What has been occupying my thoughts this week is Earth Day, April 22. Although I think it is admirable to sit in the dark for one hour on the last Saturday in March every year, and I appreciate the symbolism, (it’s actually fun to invite friends over for wine and conversation by candlelight) I have to confess it feels a little . . . well, inadequate.
I wondered if there would be more inspiration on the Earth Day website Earth Day 2022 Action Toolkit - Earth Day and sure enough this year’s theme, “Invest in Our Planet,” was motivating. I believe that as middle-class and upper middle-class Canadians, how we invest our money can be instruments of transformation. There are more green investments available than ever before. When I was a member, of the then, BC Conference (now Pacific Mountain Region), we made the decision to divest our considerable reserves from any companies connected to the Fossil Fuel Industry. And surprisingly (maybe just for me) we continued to make a good return on our investments. It is not just our personal investments we need to monitor, but also our Mutual Funds, our Pension Funds and the companies we do business with. Changing hearts is the first step to climate change. How we spend our financial resources is the second step.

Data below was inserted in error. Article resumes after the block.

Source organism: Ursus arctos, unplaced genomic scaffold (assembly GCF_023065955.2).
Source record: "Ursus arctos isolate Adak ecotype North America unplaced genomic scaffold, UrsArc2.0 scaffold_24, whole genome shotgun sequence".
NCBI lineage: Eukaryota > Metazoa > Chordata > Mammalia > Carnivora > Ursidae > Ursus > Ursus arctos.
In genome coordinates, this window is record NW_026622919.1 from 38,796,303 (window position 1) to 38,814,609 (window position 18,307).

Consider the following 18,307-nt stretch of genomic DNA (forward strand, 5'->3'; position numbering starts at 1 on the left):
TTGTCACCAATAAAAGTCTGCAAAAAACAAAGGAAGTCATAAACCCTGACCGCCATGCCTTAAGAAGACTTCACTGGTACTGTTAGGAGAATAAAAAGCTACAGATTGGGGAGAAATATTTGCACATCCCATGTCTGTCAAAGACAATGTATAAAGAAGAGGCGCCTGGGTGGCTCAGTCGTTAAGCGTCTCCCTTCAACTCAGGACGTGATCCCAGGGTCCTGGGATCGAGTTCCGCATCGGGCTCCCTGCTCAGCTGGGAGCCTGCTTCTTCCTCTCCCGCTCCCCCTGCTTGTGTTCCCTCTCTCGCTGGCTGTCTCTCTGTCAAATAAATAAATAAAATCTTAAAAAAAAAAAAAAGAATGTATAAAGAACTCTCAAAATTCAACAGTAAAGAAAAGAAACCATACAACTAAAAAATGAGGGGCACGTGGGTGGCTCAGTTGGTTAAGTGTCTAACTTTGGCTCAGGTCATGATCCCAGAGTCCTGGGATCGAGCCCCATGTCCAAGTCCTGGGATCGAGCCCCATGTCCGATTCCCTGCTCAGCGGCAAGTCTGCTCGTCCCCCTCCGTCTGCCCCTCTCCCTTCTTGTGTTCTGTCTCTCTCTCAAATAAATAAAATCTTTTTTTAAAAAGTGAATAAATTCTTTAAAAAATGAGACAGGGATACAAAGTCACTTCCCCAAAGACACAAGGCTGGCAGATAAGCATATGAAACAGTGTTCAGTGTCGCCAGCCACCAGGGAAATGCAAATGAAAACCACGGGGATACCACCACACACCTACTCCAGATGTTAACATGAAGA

I also wonder what actions we can take to alleviate the suffering brought on by Global Warming? The CBC was reporting one morning on how, as devastating as fires, floods and other environmental disasters are, there really are very few lives lost. It is the heat that causes loss of human life. In last summer’s heat wave, there were 808 heat related deaths just in BC alone.
Heat hits those who are marginalized the hardest – street people, elderly, those with chronic health conditions—really the sick, poor and aged who cannot afford air conditioning. We need to be aware of those in our circle of influence who might be experiencing heat stress and try to make sure they have enough fluids, fans, and are moved to a cooler location if possible. Wouldn’t it be cool (yes, pun intended) if churches with A/C had afternoon programming for seniors during the heat of the day so they could come to a cool building, have a cold drink, build community and engage in meaningful activities? It has always been tough for seniors on fixed income to enjoy many of those things we take for granted, but it will be even more difficult in the days to come as we face a time of inflation.
So, this Earth Day, while enjoying a beverage in the dark, we might consider ways we can slow down Global Warming and help those who are already feeling its effects. Consider cutting down on our own fossil fuel consumption, review our investments including pensions, planting a tree, helping someone who is struggling.
As I write this, forest fires have already begun in California and it promises to be another hot summer on the Pacific West Coast and across the North American Prairies. What we do really does matter! Each action we take is a piece of the whole and together we will transform the world.